Lwengo district is at risk of a major outbreak of poor sanitation related diseases following the closure of public toilet which has forced residents to defecate in the open.
The only public toilet is located near Mbirizi central market in Lwengo town council.
Last month, Mbirizi Town Clerk, Janat Nabateregga ordered Bashir Talire, the town council Health Inspector, to close it over poor sanitation.
Janat Nabateregga, the Mbirizi town clerk, confirmed that she ordered its closure for fear of spread of more diseases.
She explained that although they had emptied it several times, this time it was not repairable.
It is believed that the toilet had started discharging human waste in the corridors and peoples shops around the market yet many people continued using it.
According to Nabateregga, they therefore decided to have it closed because it had become very old. The town council is now looking for funds to construct a new public toilet.
However, since its closure in July, the town council has been hit by sanitation crisis with residents defecating in corridors and open spaces.
Worse still, several restaurants selling food in the town council do not have latrines.
Our Reporter inspected at least seven small restaurants in the town council but they did not have latrines.
The only restaurant with a latrine is called Classis Hotel along Lwengo Rural Road although it is in a poor state.
Paul Mugisha, a medical officer who operates a clinic near in the town council, revealed with the onset of rainy season, over 10,000 people who live in Lwengo town council are at risk of catching poor sanitation related diseases like cholera and dysentery.
Mugisha, who claims to have carried out a survey, says as few as 100 people have at least a latrine. He however says majority of the people are now defecating in polythene bags and dumping their waste in the corridors.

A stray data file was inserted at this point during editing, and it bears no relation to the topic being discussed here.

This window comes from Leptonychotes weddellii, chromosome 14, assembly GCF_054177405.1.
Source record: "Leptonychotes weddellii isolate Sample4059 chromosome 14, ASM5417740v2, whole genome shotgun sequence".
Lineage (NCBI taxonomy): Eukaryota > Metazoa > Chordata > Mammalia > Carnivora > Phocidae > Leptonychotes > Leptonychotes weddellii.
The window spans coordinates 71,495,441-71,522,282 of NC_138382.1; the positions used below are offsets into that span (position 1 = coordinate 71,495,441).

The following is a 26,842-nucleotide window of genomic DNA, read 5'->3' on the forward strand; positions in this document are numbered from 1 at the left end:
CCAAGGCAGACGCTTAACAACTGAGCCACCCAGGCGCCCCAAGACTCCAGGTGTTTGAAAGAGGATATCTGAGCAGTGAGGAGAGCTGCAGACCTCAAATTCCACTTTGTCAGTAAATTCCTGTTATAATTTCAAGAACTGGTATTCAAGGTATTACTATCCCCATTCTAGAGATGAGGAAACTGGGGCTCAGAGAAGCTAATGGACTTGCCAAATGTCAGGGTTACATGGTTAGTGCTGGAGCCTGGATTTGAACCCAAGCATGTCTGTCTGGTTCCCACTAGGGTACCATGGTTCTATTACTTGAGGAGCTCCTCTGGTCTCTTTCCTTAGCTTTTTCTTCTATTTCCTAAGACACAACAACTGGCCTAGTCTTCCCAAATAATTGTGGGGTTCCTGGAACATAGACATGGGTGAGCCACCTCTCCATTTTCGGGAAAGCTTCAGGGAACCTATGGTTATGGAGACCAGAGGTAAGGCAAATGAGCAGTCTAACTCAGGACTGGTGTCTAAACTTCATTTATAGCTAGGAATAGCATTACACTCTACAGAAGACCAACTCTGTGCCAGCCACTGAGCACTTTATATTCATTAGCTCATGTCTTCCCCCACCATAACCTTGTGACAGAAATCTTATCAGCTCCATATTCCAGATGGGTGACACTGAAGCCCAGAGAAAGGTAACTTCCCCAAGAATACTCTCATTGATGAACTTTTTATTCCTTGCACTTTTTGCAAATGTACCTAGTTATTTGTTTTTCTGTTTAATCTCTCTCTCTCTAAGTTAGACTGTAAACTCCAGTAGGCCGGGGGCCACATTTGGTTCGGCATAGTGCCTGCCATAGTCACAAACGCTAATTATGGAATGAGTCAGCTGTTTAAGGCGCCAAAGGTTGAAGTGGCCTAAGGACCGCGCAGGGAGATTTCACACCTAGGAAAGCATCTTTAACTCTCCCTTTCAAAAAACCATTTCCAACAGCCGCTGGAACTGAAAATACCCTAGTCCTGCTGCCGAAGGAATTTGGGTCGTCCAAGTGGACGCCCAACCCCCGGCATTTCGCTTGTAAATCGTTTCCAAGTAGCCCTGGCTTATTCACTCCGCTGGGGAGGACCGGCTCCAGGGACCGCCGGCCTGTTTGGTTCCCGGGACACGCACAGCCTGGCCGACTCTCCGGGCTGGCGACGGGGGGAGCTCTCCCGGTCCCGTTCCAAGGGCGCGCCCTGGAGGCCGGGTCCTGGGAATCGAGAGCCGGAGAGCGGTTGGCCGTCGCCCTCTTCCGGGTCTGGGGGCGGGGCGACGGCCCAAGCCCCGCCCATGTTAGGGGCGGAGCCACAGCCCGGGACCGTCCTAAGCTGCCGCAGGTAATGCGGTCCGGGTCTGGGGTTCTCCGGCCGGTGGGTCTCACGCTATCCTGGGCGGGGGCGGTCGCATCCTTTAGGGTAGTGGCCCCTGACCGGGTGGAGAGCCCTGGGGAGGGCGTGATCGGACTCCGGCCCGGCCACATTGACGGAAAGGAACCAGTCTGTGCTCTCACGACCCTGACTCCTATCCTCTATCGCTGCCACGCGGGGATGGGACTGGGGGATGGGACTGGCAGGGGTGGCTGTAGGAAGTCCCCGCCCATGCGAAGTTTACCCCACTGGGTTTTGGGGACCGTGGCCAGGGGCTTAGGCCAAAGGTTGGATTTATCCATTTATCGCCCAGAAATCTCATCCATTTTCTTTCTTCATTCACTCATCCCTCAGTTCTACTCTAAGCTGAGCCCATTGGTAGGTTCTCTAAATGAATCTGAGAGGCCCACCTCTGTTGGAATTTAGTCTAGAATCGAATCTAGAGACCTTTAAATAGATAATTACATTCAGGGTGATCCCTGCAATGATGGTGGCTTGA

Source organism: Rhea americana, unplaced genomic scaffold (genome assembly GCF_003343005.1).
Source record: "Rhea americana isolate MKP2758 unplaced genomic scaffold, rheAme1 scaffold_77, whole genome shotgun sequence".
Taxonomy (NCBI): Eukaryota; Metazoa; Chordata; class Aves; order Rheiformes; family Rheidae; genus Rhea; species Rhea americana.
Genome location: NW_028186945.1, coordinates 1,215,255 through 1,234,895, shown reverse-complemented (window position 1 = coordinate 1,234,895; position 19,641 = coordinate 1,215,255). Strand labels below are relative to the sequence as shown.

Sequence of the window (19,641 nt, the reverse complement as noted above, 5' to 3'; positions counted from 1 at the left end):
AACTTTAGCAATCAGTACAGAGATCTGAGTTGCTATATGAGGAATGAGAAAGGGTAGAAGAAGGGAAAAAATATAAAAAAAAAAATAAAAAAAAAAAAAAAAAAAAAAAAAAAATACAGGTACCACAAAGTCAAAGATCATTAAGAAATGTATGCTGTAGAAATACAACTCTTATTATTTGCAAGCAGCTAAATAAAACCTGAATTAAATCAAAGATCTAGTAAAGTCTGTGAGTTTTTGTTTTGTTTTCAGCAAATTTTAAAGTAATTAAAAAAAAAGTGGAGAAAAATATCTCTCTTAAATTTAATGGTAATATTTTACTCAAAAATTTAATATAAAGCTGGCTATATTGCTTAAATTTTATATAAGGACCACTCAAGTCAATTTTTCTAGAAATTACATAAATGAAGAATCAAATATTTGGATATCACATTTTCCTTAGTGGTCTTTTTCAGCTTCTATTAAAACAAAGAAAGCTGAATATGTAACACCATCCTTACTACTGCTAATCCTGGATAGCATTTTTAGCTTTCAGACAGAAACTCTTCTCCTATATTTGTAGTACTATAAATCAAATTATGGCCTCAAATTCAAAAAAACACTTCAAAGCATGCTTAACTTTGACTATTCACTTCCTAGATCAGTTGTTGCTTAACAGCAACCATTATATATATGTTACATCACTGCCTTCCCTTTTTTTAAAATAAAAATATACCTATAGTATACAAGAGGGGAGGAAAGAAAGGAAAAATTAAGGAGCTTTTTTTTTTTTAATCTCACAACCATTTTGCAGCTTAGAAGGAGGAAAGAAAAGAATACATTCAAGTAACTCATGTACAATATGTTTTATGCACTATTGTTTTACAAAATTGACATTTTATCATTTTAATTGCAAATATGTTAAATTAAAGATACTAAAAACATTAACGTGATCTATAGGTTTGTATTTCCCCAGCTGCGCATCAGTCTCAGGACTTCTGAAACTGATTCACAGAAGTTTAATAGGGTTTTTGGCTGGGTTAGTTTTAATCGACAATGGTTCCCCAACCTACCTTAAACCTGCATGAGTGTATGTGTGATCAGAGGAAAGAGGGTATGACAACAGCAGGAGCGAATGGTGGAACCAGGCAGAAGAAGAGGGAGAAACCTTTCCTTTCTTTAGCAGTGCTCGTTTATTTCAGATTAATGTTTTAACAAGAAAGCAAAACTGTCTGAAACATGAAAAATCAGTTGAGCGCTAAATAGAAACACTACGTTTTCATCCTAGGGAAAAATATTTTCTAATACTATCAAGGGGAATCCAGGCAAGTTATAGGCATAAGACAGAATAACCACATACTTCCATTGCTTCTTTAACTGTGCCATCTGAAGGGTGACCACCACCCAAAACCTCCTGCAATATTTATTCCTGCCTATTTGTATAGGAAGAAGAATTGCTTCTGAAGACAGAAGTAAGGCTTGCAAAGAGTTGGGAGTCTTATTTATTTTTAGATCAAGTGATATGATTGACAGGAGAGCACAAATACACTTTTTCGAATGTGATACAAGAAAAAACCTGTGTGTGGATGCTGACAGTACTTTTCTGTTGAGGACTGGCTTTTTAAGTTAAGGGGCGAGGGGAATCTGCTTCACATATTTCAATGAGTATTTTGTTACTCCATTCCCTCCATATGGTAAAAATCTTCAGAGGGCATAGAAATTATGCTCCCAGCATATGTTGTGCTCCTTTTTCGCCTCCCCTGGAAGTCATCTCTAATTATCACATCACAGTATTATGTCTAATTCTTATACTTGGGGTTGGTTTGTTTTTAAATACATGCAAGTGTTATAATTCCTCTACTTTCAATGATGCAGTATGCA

Mugisha also said that children are at greater risk of suffering from Cholera and Dysentery because they play in the flood waters which are interlaced with human waste
Tushabe Nzabanita, a resident of Mbirizi faults the Town Council authorities for closing the public toilet without constructing an alternative one. He claims that although it is advisable for the town council to provide public utilities like toilets, the town council has not shown any interest in this.
Tushabe, who also heads a voluntary organization called Volunteer Uganda which campaigns for good sanitation in Lwengo district, says they fear a possible outbreak of a serious disease.
People’s Will Primary school in Mbirizi town is hit hard by toilet crisis. With a population of over 200 pupils, the school has two latrines.
Musa Kasozi, a primary three pupil, tells confirmed to us that he goes to toilet at least eight times. He even finds it hard to use the latrine at the school because it was poorly constructed.
Kasozi however said that he has to use the school latrine because at his home a few meters away from school, they do not have one.
Ibrahim Ssekabuuza, the Director of People’s Will Primary School, said that they are now considering shifting to another area because of the increasing population of pupils.
He said that this is because Lwengo town council is located in a lower land and it becomes hard to construct good latrines
According to the Uganda Bureau of Statistics (UBOS), pit latrine coverage in Uganda currently stands at 68 percent, an improvement from 63 percent in 2008.
But a World Bank report released in 2012 indicates that Uganda loses up to 390 billion shillings annually due to costs related to poor sanitation.
The report says at least 3.2 million Ugandans have no latrines, with many of them using open space to ease themselves. The Water and Sanitation Programme Report indicates that another 13.8 million Ugandans use unsanitary or share latrines.
According to the Report, Uganda loses 1.3 trillion shillings to poor sanitation every three years, which money is enough to build enough latrines in the country.